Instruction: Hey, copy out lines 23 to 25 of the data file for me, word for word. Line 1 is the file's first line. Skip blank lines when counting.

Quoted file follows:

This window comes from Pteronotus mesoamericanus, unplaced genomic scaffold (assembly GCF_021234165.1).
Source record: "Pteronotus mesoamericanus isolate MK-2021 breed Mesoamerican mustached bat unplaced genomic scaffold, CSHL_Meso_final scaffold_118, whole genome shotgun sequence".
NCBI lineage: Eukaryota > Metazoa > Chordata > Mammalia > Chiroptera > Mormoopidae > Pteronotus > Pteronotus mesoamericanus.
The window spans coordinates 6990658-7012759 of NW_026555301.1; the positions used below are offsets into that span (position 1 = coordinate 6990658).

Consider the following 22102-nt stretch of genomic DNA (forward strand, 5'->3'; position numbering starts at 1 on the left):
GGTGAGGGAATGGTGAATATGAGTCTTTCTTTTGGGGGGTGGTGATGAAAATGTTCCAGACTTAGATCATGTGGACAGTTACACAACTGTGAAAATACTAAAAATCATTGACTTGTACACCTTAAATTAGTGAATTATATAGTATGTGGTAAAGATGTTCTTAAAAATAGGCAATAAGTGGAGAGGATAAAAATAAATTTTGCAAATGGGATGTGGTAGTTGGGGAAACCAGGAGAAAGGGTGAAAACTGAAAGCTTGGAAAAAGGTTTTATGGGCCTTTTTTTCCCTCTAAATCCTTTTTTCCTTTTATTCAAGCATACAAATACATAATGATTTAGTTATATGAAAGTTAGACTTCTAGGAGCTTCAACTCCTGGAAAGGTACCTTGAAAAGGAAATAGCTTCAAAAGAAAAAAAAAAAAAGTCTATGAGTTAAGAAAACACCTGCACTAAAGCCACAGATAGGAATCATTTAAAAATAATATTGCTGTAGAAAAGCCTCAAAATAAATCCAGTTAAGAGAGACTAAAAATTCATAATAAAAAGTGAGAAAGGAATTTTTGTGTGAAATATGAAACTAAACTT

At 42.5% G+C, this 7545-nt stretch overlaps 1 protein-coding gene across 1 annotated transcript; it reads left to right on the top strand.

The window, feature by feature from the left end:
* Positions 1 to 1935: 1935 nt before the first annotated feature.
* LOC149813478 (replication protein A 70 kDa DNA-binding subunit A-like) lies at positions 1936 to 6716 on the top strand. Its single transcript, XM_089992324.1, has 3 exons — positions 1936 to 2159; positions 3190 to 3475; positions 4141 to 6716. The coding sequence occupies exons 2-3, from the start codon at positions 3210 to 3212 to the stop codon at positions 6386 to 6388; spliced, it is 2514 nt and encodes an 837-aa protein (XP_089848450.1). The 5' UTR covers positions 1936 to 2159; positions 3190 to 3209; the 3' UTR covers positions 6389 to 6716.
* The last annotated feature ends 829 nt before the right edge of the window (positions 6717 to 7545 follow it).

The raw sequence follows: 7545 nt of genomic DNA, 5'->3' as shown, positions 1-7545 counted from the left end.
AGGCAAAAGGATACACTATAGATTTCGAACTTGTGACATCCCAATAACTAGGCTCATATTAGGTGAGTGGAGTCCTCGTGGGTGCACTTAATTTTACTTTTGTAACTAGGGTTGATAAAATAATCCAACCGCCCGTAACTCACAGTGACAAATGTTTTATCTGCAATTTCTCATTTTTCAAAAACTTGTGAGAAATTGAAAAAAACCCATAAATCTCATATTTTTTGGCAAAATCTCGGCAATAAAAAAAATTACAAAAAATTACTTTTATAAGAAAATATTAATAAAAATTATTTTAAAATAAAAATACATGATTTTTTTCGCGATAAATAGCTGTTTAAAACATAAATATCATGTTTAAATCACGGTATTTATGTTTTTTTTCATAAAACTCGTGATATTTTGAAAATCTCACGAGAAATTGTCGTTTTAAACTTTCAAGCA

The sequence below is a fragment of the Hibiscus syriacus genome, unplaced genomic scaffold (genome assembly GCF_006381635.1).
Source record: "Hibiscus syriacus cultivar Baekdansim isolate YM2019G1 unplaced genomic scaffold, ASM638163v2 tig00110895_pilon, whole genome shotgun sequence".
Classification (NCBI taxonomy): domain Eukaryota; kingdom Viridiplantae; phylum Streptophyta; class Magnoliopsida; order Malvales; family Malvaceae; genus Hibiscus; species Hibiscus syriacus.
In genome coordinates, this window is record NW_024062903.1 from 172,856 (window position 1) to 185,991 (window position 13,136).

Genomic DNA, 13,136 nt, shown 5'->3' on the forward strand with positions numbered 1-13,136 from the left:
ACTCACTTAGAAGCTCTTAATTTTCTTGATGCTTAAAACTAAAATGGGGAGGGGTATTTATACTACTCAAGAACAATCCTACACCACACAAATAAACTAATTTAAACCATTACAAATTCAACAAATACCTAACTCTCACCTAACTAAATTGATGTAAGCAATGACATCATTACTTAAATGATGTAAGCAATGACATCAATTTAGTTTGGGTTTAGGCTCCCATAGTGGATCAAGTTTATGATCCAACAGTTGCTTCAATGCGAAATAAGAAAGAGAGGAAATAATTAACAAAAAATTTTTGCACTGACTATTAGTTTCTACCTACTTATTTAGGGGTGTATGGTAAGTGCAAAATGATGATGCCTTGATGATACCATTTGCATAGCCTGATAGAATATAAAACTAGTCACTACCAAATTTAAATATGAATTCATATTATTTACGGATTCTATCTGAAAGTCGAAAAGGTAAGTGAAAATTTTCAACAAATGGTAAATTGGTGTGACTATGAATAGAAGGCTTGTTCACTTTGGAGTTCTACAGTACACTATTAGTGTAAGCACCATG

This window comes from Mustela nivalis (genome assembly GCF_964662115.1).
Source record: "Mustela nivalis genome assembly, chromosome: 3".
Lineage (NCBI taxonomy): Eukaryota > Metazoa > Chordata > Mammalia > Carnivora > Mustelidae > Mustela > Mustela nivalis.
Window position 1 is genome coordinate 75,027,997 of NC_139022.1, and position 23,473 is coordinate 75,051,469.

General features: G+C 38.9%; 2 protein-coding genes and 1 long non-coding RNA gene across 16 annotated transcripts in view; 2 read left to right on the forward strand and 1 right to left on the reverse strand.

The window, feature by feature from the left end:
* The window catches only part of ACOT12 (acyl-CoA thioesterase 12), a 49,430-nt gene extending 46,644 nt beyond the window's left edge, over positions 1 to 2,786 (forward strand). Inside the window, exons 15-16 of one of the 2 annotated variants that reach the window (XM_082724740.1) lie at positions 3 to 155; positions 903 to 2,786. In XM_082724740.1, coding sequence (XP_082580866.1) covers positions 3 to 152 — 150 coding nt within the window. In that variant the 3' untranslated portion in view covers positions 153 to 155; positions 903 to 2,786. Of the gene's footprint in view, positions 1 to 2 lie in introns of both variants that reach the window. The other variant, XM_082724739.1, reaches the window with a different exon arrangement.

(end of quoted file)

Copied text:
Window position 1 is genome coordinate 75,027,997 of NC_139022.1, and position 23,473 is coordinate 75,051,469.

General features: G+C 38.9%; 2 protein-coding genes and 1 long non-coding RNA gene across 16 annotated transcripts in view; 2 read left to right on the forward strand and 1 right to left on the reverse strand.

The window, feature by feature from the left end: